News just in that tea company Twinings has appointed a new agency – well, three actually, but we’re going to concentrate on the “speciality tea” market – to handle its £12 million advertising budget (an increase in recent spending from £3 million). As ever, we keep our minds nimble by tossing around ideas pertaining to experiential campaigning in the office and, given this news, we’ve been chatting about Twinings this week…so.
As we see it the main problem that any tea company (or other “niche” food production operation for that matter) has is a lack of social relevance. This may be a contentious point but we have our reasons! Tea other than your average brew is something of an enigma – is it a health food? A status symbol? A lifestyle choice? A flavour-driven purchase? The answer is all of the above, or some of the above, or just one of the above. However, the point we’re trying to make is clear – tea is hard to place in the market and, with no anchoring (or, perhaps more importantly, newsworthy) angle, tends not to make much of an appearance in the public consciousness. We would intend to change that – and by doing so increase the customer base and, by extension, profits. It’s our job after all…
Now, bringing something into the public eye – without breaking a whole lot of laws – is not as easy as you may think. One normally successful method is to court a little controversy and let the media and word of mouth take over off the back of your edgy campaign. Even this has its pitfalls with an increasingly savvy and cynical audience always alert to campaigns that try too hard to win popularity.
In our quest for a bit of newsworthy notoriety we’d base our campaign around the UK’s love for cheeky seaside-postcard naughtiness…
The print campaign would take the form of a series of national press ads that would take one of two forms – both of which would play on an alleged sexual practice popularised in contemporary comedy…and which, coincidentally, has an association with tea. This is, as can be seen, very close to the bone – but it carries enough connotation of comedy and popular culture to be seen as edgy instead of beyond the pale.
The first print ads would simply feature two teabags and the strapline, “Fancy A Teabagging?” whilst the second would show a party guest, seemingly the worse for wear, being handed a cup of Twinings Tea amongst the wreckage of a room with the strapline, “A Teabagging That Will Actually Make You Feel Better”.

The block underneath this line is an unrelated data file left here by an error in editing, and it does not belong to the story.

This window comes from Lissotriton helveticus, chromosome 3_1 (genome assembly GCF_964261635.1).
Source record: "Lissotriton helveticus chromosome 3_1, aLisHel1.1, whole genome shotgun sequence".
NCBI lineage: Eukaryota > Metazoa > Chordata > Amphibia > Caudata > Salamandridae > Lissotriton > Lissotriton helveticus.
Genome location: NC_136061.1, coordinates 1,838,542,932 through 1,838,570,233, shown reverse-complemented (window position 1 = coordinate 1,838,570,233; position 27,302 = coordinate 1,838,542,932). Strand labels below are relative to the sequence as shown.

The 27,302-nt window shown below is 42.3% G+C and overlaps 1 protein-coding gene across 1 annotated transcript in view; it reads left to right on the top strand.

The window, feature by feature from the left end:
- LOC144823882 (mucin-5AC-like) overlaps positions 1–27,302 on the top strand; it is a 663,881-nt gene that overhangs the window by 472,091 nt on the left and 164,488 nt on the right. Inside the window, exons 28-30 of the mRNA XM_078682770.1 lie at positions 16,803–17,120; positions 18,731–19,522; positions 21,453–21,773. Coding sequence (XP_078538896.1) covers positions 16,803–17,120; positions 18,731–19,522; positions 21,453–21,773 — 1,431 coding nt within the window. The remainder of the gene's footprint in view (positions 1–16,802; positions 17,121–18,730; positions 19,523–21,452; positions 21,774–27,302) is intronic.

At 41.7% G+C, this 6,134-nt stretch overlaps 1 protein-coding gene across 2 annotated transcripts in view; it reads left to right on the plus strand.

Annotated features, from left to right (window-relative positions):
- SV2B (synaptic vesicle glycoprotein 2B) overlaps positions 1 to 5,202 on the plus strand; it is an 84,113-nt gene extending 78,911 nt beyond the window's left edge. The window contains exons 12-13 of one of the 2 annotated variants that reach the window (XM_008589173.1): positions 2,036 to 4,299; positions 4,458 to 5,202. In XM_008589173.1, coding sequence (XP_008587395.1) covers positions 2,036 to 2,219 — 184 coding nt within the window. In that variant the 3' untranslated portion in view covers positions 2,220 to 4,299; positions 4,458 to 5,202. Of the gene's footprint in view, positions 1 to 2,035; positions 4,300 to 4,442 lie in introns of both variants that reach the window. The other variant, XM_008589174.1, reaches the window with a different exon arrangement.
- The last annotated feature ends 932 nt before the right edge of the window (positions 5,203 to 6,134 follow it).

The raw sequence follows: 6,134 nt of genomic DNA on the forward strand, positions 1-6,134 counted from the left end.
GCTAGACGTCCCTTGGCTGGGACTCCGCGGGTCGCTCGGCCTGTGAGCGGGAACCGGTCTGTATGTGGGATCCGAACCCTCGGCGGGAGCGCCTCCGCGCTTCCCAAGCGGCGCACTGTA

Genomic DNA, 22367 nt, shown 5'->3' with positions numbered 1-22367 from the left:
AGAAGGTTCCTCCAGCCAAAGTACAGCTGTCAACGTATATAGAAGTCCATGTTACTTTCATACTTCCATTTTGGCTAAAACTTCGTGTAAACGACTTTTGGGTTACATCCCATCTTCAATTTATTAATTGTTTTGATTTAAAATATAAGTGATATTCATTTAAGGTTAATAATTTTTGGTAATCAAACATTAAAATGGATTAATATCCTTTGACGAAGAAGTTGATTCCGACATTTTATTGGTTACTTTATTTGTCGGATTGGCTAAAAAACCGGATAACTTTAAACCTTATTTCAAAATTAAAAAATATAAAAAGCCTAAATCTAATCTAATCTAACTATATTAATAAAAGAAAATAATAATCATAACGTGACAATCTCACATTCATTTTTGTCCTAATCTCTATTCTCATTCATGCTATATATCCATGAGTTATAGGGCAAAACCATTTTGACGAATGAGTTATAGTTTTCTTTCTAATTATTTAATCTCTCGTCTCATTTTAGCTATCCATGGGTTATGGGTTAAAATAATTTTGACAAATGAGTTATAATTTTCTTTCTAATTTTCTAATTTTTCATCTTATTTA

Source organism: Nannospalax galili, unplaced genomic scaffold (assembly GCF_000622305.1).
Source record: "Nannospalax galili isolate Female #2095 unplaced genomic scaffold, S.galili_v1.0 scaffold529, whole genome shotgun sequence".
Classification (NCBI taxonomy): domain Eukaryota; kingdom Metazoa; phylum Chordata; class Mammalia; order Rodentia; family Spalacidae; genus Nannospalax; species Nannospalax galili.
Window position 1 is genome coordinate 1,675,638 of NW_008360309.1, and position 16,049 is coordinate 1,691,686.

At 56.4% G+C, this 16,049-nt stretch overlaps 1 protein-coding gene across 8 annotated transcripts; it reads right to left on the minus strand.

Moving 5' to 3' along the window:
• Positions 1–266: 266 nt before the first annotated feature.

We’d also run these print ads in tandem with a nationwide competition and travelling roadshow.
The competition would be based around the idea of Extreme Tea Drinking. There are a growing number of activities that now have “extreme” followings – ironing being the most famous – with the idea being to perform a seemingly mundane task in an apparently daredevil fashion (underwater, on cliff faces…that kind of thing!). We would seek to give tea a similar cult following, attempting once again to give it a defined base in popular culture.
The competition would require people to enter photos of themselves enjoying Twinings in an “extreme” fashion. These images would later be used in further, secondary ad campaigns (with the strapline, “Twinings. Not Just Another Tea.”).
Finally the last of the concurrent activity, as mentioned, would be a roadshow – the Tea Bus. Its presence and purpose would be to give the public across the country the chance to learn more about the tea process, its history, tea varieties and their relation to health and wellbeing. This educational aspect would be combined with the chance to mix your own tea blends and win holidays to each of the world’s tea producing countries. Furthermore it would include an extreme tea-drinking funfair with rides tailored to reflect tea and associated products (as an example we would have the “Storm in a Teacup” – a fast and furious version of the traditional spinning teacup ride) to encourage families to see the roadshow as an entertaining day out.
This risqué, edgy and exciting campaign and its resultant consumer involvement would, we feel, carve out a niche for Twinings as the UK’s coolest tea brand.